Scots-Appella performs mostly pop — they cover a wide range of songs, from Otis Redding’s “The Dock of the Bay” to Taylor Swift’s “I Knew You Were Trouble” — which has forced Charlie to expand his musical knowledge base. “It’s adding more music to my vocabulary,” he says.

It also has taught Charlie the importance of choosing beats that work with each song. “It’s been a learning process [for Charlie] to determine when to use what within the confines of the genre,” Scriven says.

“The act of improv versus the act of rehearsing and perfecting — [they use] different skill sets. Charlie brought a natural gift with the improv, and over the last couple years, he’s gotten really good at keeping it consistent every time.”

A Hip-Hop Future

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Charlie's mom, Reyna Garibo, is a big supporter and drives him to every performance. Photo by Frank Miller.

Charlie’s peers and teachers describe him as consistent, mature, humble, committed and well-spoken, which is why it doesn’t seem too far-fetched when he tells you one of his ambitions is to build an empire of recording studios, “not just for beatboxing, but for music in general.”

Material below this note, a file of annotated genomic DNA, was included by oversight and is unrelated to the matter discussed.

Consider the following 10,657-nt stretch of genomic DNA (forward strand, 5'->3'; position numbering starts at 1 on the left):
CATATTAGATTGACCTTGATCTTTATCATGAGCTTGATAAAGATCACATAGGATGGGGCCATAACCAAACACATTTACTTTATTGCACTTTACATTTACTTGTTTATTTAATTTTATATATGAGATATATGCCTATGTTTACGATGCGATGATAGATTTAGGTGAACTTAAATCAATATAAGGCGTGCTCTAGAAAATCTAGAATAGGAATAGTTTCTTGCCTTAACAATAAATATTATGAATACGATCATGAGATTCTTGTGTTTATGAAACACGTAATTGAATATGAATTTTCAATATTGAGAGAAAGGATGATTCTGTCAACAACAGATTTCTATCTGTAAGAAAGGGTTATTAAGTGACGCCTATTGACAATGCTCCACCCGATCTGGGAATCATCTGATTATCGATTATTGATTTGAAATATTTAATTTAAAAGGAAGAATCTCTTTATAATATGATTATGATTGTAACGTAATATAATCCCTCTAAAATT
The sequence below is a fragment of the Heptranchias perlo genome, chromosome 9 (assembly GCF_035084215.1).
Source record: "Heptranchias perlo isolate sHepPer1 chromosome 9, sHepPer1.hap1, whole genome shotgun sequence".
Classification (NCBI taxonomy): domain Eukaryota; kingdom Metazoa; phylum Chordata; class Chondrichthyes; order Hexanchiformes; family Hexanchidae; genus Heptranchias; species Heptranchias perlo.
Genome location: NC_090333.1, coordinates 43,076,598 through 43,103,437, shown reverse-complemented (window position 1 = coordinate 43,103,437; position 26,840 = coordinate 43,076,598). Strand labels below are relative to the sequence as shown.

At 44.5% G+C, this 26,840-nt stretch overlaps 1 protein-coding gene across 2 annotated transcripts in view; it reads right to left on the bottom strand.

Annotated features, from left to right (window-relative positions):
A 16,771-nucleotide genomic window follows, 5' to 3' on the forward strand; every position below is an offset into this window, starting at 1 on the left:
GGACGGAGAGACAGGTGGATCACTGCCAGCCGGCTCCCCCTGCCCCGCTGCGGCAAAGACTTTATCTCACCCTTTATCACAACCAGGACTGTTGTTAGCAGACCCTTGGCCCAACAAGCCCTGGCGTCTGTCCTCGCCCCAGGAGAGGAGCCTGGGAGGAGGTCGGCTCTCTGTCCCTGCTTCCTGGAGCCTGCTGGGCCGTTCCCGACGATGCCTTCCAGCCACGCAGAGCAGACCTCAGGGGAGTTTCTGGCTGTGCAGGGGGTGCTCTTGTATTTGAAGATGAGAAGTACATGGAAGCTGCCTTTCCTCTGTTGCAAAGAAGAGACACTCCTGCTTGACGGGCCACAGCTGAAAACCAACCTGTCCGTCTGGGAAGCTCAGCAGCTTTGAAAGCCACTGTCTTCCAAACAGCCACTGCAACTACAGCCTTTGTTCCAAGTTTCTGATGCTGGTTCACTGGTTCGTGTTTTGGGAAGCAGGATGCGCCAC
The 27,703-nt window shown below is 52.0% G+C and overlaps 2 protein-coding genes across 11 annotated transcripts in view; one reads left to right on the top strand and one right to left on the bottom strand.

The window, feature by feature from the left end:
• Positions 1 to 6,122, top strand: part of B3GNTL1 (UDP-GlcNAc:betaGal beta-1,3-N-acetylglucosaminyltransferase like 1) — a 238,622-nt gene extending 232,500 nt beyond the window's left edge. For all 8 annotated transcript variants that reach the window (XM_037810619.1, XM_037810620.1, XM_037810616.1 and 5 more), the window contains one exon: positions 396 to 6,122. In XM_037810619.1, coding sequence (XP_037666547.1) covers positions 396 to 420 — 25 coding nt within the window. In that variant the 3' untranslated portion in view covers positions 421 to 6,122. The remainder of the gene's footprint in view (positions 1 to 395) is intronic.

Add patience to Charlie’s list of qualities, because another of his goals is to teach. He’s taught a friend some beatboxing techniques, and even managed to show his 9-year-old sister, Josie, a thing or two. “Something she used to do when she was younger … is try to beatbox as well,” Charlie says. “There was one day when I was teaching her all day, and she actually did one of the beats and I was so proud.”

He’d also love to find ways to bring more hip-hop to Salem. As competition is a core element of beatboxing, Charlie hopes to organize one. He doesn’t spin records, but would love to learn, and he’d like to plan a “Machine against Human”-style battle where he competes against a DJ friend from Portland. And, in all his spare time, he hopes to pick back up his flute — which he played in junior high — and combine flute with beatboxing.